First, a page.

When Supreme Court Justice Antonin Scalia died unexpectedly 11 months ago, it was a fatal blow to a landmark California case dealing with compulsory union dues.
Scalia, it was certain, would have made it a 5-4 majority to overturn laws in California and 23 other states requiring non-members of public employee unions to make “fair share” payments to those unions.
The outcome of Friedrichs v. California Teachers Association was so certain that public employee unions were openly strategizing on how to maintain their political power after losing.
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Then Scalia died and the CTA won by default on a 4-4 tie among the remaining justices, dealing a big setback to the conservative “right-to-work” organizations that had backed the suit.
The issue remained alive, however, because the Republican-controlled U.S. Senate refused to take up President Barack Obama’s nomination of Merrick Garland to fill the Scalia vacancy. The seat is still vacant with Republican Donald Trump poised to succeed Obama.
Trump will name someone to the court, probably very early in his presidency, and while the Friedrichs case has been set aside, the organizations that backed it have another waiting in the wings when the seat is filled.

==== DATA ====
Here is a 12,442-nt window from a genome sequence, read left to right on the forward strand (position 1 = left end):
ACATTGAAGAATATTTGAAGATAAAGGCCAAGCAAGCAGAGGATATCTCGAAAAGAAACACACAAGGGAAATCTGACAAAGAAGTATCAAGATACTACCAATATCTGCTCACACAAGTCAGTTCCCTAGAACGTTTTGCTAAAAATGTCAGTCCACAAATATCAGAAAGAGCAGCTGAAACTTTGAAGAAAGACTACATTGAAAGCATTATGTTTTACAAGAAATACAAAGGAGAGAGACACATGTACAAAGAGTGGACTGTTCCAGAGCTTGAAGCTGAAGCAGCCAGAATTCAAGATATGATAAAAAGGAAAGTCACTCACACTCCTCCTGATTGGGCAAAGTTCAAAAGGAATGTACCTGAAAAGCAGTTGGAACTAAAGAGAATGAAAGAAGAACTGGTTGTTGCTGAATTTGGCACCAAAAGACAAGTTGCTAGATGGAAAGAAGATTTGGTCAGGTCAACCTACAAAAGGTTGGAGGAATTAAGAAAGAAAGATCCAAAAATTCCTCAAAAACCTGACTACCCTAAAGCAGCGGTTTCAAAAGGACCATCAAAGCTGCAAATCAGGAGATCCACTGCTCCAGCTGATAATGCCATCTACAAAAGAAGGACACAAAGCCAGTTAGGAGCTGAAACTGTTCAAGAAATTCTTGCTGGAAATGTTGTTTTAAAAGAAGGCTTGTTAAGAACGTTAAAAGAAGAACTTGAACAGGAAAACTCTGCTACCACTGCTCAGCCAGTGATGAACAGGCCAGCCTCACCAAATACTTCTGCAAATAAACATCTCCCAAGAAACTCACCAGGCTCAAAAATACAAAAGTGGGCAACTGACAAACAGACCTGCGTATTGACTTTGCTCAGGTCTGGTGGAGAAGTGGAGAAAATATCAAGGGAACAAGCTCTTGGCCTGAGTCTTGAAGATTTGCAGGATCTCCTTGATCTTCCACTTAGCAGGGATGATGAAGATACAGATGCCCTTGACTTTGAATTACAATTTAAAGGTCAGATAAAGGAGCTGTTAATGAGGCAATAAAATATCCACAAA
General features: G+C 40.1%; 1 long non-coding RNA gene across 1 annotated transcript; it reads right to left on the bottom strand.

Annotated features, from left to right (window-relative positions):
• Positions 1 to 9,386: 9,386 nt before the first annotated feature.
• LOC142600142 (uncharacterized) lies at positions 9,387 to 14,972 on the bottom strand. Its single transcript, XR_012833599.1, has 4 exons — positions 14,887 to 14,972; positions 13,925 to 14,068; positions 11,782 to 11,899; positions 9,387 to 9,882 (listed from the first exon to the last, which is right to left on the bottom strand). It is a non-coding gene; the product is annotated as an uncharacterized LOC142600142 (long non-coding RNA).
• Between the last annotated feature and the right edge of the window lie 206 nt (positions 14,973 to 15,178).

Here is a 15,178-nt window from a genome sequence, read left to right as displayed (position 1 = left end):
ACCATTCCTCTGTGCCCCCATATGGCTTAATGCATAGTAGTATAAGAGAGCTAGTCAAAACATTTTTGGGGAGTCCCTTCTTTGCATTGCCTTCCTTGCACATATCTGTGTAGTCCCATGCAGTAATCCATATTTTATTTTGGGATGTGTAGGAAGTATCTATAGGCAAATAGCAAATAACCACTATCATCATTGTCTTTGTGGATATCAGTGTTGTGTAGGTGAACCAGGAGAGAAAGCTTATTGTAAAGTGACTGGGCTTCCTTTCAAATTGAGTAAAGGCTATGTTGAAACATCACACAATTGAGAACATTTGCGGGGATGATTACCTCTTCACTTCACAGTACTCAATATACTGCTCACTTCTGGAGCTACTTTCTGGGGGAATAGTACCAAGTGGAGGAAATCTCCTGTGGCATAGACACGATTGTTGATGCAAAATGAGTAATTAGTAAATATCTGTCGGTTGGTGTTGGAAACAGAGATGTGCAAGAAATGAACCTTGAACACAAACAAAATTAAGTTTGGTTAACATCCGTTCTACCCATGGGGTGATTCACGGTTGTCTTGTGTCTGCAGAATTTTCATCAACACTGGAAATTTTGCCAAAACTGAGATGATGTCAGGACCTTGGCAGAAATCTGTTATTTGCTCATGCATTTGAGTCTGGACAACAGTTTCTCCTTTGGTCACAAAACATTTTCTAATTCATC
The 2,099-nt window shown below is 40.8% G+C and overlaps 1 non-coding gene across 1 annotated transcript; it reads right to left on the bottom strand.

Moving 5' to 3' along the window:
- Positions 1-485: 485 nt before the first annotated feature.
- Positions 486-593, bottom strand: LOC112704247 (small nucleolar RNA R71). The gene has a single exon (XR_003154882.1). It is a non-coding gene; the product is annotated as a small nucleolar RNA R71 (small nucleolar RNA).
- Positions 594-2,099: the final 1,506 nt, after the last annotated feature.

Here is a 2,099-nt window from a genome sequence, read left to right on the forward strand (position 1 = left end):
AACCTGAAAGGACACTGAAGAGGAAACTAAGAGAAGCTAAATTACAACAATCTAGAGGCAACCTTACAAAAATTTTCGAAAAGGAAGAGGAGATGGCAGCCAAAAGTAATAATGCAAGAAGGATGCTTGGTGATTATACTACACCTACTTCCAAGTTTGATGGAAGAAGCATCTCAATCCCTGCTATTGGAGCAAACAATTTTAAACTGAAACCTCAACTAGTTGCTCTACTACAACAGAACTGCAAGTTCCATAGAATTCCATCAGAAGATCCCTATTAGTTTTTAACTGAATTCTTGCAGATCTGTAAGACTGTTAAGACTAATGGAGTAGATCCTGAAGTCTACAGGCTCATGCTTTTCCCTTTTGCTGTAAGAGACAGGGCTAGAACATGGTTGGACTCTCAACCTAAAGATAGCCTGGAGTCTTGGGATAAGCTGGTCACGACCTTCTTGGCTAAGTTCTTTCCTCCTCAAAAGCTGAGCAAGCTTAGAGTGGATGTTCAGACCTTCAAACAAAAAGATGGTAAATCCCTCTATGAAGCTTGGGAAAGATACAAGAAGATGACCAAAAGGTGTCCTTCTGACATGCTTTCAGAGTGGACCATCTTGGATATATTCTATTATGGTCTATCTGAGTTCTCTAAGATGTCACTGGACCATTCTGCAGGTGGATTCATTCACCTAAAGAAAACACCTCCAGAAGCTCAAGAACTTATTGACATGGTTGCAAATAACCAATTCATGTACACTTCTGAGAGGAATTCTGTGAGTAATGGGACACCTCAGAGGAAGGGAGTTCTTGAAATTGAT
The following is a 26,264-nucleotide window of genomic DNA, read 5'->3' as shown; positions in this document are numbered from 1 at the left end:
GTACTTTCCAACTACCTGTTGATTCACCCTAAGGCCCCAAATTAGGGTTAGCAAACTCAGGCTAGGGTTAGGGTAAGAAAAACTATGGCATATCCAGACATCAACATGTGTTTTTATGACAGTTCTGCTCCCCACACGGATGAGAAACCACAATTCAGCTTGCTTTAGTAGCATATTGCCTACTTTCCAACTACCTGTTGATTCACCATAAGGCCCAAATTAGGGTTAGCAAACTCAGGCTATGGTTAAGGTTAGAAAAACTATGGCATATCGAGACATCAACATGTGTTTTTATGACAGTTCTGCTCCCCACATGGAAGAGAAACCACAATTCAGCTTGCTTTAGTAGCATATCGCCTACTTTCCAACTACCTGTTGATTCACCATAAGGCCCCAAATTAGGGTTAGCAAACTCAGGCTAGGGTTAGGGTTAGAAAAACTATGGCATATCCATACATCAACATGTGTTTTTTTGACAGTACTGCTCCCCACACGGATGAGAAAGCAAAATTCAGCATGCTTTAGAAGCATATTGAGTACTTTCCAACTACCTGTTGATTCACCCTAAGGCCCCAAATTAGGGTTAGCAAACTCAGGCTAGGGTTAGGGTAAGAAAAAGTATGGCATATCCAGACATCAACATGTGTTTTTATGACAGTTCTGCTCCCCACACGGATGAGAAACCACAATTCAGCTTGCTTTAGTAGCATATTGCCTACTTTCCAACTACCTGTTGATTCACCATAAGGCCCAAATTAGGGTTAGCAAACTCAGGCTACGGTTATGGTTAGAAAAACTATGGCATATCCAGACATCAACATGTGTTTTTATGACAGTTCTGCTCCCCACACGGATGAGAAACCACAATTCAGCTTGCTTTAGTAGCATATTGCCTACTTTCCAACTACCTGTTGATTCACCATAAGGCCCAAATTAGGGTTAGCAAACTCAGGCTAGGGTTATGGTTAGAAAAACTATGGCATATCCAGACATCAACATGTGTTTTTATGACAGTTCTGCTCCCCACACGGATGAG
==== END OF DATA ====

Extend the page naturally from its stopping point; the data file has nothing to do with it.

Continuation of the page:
The case originally pitted Bruce Rauner, the Republican governor of Illinois, against AFSCME, the nation’s largest public employee union. Illinois requires non-members to pay fees to unions, and Rauner set the money aside in an escrow account while he sued to overturn the law.
However, the suit was thrown out because it was deemed that Rauner lacked standing, so it was taken up by a couple of public employees, and is now known as Janus vs. AFSCME.
The plaintiffs fast-tracked the revised case through lower courts by virtually inviting them to dismiss it, before petitioning the Supreme Court for review.
The Janus case was put on hold until the Friedrichs case was resolved, and with it out of the way, now occupies the center stage with virtually identical legal issues.
The question, of course, is whether the Janus case would have the same slam-dunk outcome that Friedrichs would have had with Scalia casting a vote.
The answer depends on not only whom Trump nominates but how effective Democratic senators would be in either blocking his nominee or forcing him to select someone they could stomach.
The Senate’s new minority leader, New York’s Charles Schumer, said this month, “If (Trump and his staff) don’t appoint someone who’s really good, we’re going to oppose them tooth and nail.”
However, Schumer’s play may depend on whether Republicans are willing to use the so-called “nuclear option” and set aside the 60-vote rule that has generally governed confirmations, but that Schumer’s predecessor, Harry Reid, had already eroded.
All of this means that the CTA and California’s other big public employee unions will be monitoring the situation closely and doing whatever they can to support Schumer.
As with the Friedrichs case, the unions’ almost total political power in California is at stake.